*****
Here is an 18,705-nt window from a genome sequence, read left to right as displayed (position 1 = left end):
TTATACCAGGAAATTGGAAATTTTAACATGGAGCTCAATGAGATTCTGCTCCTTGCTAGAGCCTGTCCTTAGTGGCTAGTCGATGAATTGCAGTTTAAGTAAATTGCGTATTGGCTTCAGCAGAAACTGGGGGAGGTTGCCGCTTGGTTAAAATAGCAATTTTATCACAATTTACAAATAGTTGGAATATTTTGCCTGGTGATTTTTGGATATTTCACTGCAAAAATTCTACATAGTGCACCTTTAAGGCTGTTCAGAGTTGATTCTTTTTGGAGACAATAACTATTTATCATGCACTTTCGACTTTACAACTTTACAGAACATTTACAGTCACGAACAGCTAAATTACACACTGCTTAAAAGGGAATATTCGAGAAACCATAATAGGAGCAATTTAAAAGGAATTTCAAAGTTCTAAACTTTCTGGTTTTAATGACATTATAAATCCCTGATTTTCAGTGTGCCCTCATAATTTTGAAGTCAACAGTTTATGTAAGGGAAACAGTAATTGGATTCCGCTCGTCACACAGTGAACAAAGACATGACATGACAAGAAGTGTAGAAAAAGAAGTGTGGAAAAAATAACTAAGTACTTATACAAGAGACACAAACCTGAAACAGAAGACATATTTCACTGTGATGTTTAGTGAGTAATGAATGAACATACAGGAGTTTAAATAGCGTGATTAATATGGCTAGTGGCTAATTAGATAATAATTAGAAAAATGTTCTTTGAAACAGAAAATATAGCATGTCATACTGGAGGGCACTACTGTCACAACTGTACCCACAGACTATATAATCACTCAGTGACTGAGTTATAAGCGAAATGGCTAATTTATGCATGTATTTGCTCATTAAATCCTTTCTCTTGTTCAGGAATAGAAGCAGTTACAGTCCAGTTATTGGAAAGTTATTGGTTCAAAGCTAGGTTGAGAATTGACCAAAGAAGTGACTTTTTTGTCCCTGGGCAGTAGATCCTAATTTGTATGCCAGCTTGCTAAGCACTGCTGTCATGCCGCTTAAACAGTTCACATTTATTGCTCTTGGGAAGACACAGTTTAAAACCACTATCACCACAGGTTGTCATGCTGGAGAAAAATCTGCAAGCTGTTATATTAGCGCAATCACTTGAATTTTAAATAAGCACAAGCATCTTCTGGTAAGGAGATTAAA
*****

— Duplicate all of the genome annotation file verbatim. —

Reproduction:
Here is an 18,705-nt window from a genome sequence, read left to right as displayed (position 1 = left end):
TTATACCAGGAAATTGGAAATTTTAACATGGAGCTCAATGAGATTCTGCTCCTTGCTAGAGCCTGTCCTTAGTGGCTAGTCGATGAATTGCAGTTTAAGTAAATTGCGTATTGGCTTCAGCAGAAACTGGGGGAGGTTGCCGCTTGGTTAAAATAGCAATTTTATCACAATTTACAAATAGTTGGAATATTTTGCCTGGTGATTTTTGGATATTTCACTGCAAAAATTCTACATAGTGCACCTTTAAGGCTGTTCAGAGTTGATTCTTTTTGGAGACAATAACTATTTATCATGCACTTTCGACTTTACAACTTTACAGAACATTTACAGTCACGAACAGCTAAATTACACACTGCTTAAAAGGGAATATTCGAGAAACCATAATAGGAGCAATTTAAAAGGAATTTCAAAGTTCTAAACTTTCTGGTTTTAATGACATTATAAATCCCTGATTTTCAGTGTGCCCTCATAATTTTGAAGTCAACAGTTTATGTAAGGGAAACAGTAATTGGATTCCGCTCGTCACACAGTGAACAAAGACATGACATGACAAGAAGTGTAGAAAAAGAAGTGTGGAAAAAATAACTAAGTACTTATACAAGAGACACAAACCTGAAACAGAAGACATATTTCACTGTGATGTTTAGTGAGTAATGAATGAACATACAGGAGTTTAAATAGCGTGATTAATATGGCTAGTGGCTAATTAGATAATAATTAGAAAAATGTTCTTTGAAACAGAAAATATAGCATGTCATACTGGAGGGCACTACTGTCACAACTGTACCCACAGACTATATAATCACTCAGTGACTGAGTTATAAGCGAAATGGCTAATTTATGCATGTATTTGCTCATTAAATCCTTTCTCTTGTTCAGGAATAGAAGCAGTTACAGTCCAGTTATTGGAAAGTTATTGGTTCAAAGCTAGGTTGAGAATTGACCAAAGAAGTGACTTTTTTGTCCCTGGGCAGTAGATCCTAATTTGTATGCCAGCTTGCTAAGCACTGCTGTCATGCCGCTTAAACAGTTCACATTTATTGCTCTTGGGAAGACACAGTTTAAAACCACTATCACCACAGGTTGTCATGCTGGAGAAAAATCTGCAAGCTGTTATATTAGCGCAATCACTTGAATTTTAAATAAGCACAAGCATCTTCTGGTAAGGAGATTAAA